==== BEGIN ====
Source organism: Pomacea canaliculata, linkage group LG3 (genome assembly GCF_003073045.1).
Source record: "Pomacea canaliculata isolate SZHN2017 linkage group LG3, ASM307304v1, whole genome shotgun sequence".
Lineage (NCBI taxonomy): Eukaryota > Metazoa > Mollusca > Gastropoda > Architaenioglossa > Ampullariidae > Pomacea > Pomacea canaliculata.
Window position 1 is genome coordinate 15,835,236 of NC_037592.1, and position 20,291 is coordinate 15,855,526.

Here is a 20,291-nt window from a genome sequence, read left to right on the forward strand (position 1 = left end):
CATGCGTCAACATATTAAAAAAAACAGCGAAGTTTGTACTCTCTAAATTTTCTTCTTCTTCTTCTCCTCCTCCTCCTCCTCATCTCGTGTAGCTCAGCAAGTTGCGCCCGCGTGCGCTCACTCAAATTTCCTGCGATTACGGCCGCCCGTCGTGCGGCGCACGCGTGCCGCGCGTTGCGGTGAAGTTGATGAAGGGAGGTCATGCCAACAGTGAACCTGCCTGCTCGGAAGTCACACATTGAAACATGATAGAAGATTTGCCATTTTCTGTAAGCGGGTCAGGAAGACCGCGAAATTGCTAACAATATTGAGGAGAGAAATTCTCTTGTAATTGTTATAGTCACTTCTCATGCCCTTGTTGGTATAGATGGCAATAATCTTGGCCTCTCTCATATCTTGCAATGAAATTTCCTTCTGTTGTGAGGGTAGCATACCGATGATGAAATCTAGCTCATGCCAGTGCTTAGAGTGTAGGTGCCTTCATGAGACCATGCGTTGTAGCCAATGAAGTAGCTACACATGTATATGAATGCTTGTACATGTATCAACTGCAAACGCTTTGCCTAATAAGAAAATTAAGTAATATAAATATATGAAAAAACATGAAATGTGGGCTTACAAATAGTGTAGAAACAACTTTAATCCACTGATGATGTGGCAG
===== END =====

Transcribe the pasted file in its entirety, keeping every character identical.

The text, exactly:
Source organism: Pomacea canaliculata, linkage group LG3 (genome assembly GCF_003073045.1).
Source record: "Pomacea canaliculata isolate SZHN2017 linkage group LG3, ASM307304v1, whole genome shotgun sequence".
Lineage (NCBI taxonomy): Eukaryota > Metazoa > Mollusca > Gastropoda > Architaenioglossa > Ampullariidae > Pomacea > Pomacea canaliculata.
Window position 1 is genome coordinate 15,835,236 of NC_037592.1, and position 20,291 is coordinate 15,855,526.

Here is a 20,291-nt window from a genome sequence, read left to right on the forward strand (position 1 = left end):
CATGCGTCAACATATTAAAAAAAACAGCGAAGTTTGTACTCTCTAAATTTTCTTCTTCTTCTTCTCCTCCTCCTCCTCCTCATCTCGTGTAGCTCAGCAAGTTGCGCCCGCGTGCGCTCACTCAAATTTCCTGCGATTACGGCCGCCCGTCGTGCGGCGCACGCGTGCCGCGCGTTGCGGTGAAGTTGATGAAGGGAGGTCATGCCAACAGTGAACCTGCCTGCTCGGAAGTCACACATTGAAACATGATAGAAGATTTGCCATTTTCTGTAAGCGGGTCAGGAAGACCGCGAAATTGCTAACAATATTGAGGAGAGAAATTCTCTTGTAATTGTTATAGTCACTTCTCATGCCCTTGTTGGTATAGATGGCAATAATCTTGGCCTCTCTCATATCTTGCAATGAAATTTCCTTCTGTTGTGAGGGTAGCATACCGATGATGAAATCTAGCTCATGCCAGTGCTTAGAGTGTAGGTGCCTTCATGAGACCATGCGTTGTAGCCAATGAAGTAGCTACACATGTATATGAATGCTTGTACATGTATCAACTGCAAACGCTTTGCCTAATAAGAAAATTAAGTAATATAAATATATGAAAAAACATGAAATGTGGGCTTACAAATAGTGTAGAAACAACTTTAATCCACTGATGATGTGGCAG